Mosaic / April 9, 2008

creates discussion

Despite the removal of their posters, 40 people, including a few staff and faculty members, attended RiotQueer’s Queer Violence Tour on April 2 with Chris Vargas, 30, and Eric Stanley, 29. The group watched and participated in a question and answer session following their short film “Homotopia,” critiquing homonormativity or the mainstream Gay, Lesbian, Bisexual, Transsexual (GLBT) movement, normativity, capitalism, colonialism, and the state.

“In reality we have no power,” said Stanley. “Our job is to open up conversation. That’s the extent we work for, to get people to have more expansive conversations.”

Three other films were shown: “Portrait of Bonnie” by Jason Michael, a critique on ethnography in film, “By Any Means Necessary” by Jason Wentzky, an AIDS victim’s comparison of the AIDS epidemic to the Holocaust, and “Mentalitet” by Stefan Stojanovski, a film on the Gay Pride Parade and subsequent violence in Belgrade in 2001.

Vargas and Stanley are against the institution of marriage, overturning the military’s Don’t Ask Don’t Tell policy, the capitalist profiteering of AIDS, and the importance of the “coming out story” as a way to normalize gay people for straight people.

Don Blaheta, an assistant professor of computer science, pointed out the hypocrisy of supporting an individual’s right to choose to come out but not their right to choose to be married or join the military. He asked if people who supported the right to join the military and choose to be married are deluded. Vargas and Stanley answered by saying the mainstream LGBT movement is about ideology and not reality and that they are not working in a right and wrong framework but trying to give people a full picture.

“Being a feminist is more important than being a woman,” said sophomore Vicky Daza, defending Vargas’s and Stanley’s position. “It’s similar to, ‘Being radical is more important than sharing identification with other gay people’.”

“We have this idea and you are inherently wrong and you need to change,” said junior Ellie Poley criticizing Vargas’ and Stanley’s position after the presentation. “Which is what right-wing conservatives say about us, and there’s no way to win that unless you’re going to make efforts to be compassionate toward people with different views.”

“Assimilation is a form of violence,” said senior Ellen Vessels after the presentation. “It’s weird how threatened people are by [the idea of anti-marriage] and not by the larger state.”

Senior Rachael Goodman questioned whether they would vote for gay marriage if there was a popular vote. Vargas and Stanley said they would not vote unless the project of citizenship was turned over. Goodman asked if the project was overturned would they vote and their response was that in that case, there would be no marriage.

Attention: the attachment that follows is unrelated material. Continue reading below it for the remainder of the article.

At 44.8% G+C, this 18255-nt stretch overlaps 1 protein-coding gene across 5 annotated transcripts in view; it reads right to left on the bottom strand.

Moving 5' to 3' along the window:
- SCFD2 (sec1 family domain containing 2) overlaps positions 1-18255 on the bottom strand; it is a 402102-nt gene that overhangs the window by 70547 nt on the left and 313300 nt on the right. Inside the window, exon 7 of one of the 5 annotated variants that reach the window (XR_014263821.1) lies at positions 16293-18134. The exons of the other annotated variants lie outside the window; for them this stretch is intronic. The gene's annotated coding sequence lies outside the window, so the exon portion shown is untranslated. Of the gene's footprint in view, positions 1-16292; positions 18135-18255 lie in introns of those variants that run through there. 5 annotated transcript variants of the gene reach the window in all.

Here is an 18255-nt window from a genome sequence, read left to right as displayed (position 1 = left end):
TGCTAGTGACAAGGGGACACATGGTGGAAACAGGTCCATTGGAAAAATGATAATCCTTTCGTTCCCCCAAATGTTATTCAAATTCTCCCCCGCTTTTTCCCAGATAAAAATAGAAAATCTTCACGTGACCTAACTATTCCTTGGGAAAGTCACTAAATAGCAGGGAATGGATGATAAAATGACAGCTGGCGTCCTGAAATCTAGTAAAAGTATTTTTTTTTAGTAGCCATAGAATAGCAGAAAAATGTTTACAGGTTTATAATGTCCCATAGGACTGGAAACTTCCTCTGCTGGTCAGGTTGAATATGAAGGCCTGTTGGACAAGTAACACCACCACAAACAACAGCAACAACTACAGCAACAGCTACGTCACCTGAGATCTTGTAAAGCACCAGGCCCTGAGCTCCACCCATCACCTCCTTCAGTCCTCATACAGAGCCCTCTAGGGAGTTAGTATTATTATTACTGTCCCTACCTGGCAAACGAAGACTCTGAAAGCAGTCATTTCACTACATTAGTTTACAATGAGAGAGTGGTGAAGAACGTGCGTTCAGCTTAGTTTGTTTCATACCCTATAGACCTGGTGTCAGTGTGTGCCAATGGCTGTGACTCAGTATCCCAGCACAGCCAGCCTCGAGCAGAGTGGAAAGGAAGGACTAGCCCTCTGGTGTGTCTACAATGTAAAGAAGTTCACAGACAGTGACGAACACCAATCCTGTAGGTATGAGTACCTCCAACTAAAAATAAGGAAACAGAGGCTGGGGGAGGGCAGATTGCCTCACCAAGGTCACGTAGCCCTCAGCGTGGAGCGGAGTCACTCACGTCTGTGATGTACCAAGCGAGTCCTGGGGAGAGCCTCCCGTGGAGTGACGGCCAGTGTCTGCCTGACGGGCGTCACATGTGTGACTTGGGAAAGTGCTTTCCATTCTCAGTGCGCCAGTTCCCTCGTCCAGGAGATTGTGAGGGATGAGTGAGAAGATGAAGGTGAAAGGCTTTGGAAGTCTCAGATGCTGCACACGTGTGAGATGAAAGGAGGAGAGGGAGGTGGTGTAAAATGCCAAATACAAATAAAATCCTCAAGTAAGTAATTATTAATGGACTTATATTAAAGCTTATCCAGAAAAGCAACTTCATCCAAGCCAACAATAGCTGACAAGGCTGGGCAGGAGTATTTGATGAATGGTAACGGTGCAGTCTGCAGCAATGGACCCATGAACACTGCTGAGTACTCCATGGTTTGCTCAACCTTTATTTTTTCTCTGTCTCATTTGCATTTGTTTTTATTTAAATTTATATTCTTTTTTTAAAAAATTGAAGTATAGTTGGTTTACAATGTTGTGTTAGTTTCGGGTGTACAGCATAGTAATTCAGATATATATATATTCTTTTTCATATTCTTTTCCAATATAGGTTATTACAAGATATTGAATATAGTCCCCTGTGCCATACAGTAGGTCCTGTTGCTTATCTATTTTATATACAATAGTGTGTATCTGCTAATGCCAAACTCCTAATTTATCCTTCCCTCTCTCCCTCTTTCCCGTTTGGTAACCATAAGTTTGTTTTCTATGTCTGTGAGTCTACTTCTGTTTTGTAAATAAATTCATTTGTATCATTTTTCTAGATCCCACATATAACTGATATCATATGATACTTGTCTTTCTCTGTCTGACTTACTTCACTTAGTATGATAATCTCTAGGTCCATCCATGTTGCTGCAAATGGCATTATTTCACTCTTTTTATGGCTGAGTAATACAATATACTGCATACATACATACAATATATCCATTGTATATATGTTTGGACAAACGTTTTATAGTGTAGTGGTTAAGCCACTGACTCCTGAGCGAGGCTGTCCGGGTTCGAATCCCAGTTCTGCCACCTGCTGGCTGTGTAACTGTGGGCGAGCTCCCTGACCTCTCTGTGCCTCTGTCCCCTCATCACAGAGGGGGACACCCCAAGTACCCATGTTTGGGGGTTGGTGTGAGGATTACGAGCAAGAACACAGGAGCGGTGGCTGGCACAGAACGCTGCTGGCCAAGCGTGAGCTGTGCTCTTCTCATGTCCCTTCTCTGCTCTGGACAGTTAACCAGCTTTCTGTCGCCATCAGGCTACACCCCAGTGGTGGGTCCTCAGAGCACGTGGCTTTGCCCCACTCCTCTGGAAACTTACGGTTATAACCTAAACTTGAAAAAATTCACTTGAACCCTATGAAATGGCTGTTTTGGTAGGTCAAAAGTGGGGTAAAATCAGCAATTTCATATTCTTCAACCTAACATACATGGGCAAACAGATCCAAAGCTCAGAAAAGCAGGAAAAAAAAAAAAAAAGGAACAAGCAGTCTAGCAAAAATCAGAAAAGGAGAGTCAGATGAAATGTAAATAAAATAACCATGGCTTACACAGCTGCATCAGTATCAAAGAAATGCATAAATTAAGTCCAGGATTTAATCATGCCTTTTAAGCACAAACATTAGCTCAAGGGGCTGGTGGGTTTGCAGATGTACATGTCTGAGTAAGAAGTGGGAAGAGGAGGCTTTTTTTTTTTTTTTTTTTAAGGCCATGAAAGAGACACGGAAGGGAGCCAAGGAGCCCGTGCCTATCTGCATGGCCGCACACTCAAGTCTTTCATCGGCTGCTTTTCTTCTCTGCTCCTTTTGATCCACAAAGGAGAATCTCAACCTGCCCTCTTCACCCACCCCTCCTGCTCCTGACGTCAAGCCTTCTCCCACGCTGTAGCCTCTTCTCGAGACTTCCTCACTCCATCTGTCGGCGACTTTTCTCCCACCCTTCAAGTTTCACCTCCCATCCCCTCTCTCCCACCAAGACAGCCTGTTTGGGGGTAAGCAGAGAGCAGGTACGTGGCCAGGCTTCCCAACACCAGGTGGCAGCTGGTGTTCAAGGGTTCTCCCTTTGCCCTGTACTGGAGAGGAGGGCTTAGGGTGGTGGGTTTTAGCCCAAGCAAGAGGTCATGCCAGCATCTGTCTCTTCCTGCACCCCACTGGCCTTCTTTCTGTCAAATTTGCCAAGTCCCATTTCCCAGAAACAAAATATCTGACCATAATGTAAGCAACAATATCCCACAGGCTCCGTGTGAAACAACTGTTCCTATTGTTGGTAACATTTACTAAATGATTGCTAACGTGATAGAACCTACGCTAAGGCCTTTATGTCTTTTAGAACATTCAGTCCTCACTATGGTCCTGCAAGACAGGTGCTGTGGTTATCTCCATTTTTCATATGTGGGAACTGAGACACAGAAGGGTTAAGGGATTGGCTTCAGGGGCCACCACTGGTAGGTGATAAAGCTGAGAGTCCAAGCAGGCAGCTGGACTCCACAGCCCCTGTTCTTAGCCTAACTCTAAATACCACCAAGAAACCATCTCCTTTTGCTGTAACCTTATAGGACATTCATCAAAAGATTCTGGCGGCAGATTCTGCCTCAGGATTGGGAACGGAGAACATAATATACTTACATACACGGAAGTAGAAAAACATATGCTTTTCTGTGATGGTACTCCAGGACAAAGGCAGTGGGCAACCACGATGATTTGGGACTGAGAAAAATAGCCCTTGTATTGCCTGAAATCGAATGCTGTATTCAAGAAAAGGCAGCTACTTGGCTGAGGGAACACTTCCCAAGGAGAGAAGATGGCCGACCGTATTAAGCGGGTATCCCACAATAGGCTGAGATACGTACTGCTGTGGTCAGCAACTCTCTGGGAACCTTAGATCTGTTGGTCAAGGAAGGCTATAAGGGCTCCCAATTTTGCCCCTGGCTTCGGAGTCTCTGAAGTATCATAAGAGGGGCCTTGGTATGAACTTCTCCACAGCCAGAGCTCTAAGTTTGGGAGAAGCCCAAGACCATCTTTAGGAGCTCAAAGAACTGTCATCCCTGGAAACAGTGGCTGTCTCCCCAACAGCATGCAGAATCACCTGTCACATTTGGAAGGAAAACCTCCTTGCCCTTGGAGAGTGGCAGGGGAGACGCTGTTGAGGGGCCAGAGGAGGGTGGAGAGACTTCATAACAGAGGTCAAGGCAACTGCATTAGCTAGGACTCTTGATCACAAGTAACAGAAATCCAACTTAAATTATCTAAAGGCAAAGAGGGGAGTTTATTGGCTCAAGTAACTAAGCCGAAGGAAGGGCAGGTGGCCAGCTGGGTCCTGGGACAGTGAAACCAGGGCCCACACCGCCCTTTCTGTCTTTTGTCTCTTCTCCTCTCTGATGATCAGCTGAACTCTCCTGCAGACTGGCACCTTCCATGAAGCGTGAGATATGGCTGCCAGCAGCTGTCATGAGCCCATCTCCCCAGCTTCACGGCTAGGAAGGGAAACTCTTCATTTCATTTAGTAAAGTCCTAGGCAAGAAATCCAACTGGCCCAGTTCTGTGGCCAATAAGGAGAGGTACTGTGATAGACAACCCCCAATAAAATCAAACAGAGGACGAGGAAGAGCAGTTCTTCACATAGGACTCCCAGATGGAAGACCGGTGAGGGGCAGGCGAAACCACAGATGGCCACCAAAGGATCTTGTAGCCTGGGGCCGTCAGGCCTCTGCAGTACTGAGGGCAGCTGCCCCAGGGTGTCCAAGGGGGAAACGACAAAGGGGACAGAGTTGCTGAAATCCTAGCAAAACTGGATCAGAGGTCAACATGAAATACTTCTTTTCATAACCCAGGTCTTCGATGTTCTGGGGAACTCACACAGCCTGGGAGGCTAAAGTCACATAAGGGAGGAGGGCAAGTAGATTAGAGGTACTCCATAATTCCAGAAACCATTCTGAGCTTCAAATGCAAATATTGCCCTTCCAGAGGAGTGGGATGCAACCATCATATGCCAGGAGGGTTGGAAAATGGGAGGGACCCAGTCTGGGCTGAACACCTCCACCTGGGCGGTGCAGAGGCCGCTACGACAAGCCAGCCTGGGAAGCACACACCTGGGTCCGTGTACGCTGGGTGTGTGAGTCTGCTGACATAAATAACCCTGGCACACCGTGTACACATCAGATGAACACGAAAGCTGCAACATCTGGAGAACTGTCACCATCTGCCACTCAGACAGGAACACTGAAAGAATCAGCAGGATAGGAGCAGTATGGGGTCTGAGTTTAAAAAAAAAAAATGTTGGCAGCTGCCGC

“If they would have actually answered people’s questions and continued dialogue people wanted to start, then it would have been better,” said senior Brittany Alsot. “Extreme radicalism is too ideal, and you have to work in the patriarchal capitalist structure.”

Vargas’s and Stanley’s criticisms of marriage included the historical meaning of property being transferred through the body of women, the idea that people should have access to healthcare not tied to a state institution, the state’s power to say who’s married, monogamy and assimilating into normative culture.

“Homotopia” was filmed in San Francisco using unpaid actors and a guerilla shot style where Vargas and Stanley did not obtain city ordinances to film, limiting their time, but also reclaiming public spaces for the GLBT community they view as nonexistent. Vargas and Stanley rented and returned props, spending most of their money on feeding the unpaid actors. The actors’ gender and race were undefined, exposing alternative queer identities.

Freshman Devan Bennett asked if the AIDS epidemic is a genocide. Vargas said “By Any Means Necessary” was made in 1994 at the height of the pandemic and nothing was being done.

“It’s the systematic execution of a certain population of people who then and who now are disproportionately affected by AIDS,” said Stanley.

The movie was used to reframe how homophobia functions in society. Vargas is against Project Red, an organization that promotes buying items like red i-pods and Project Red GAP shirts to raise money to fight AIDS in Africa. Vargas views Project Red as making money off of AIDS and Stanley is against corporations making money from medicine. Instead, they believe in free health care.

When asked what progress Vargas and Stanley expected, Stanley said “to do less harm to less amounts of people in the name of progress and capitalist accumulation.”

Stanley also suggested starting on the pragmatic local level. Hesaid that as an activist you should hold the utopia idea in the back of your mind because if you strive for a utopia, you will burn out on activism quickly.

The event, sponsored by RiotQueer, SHAG, APA, the Office of Student Life and Intercultural Life, cost a little over $2,000. Knox College is the smallest of the 30 to 40 schools Vargas and Stanley have been presenting at in over a year and a half.

Alison Ehrhard

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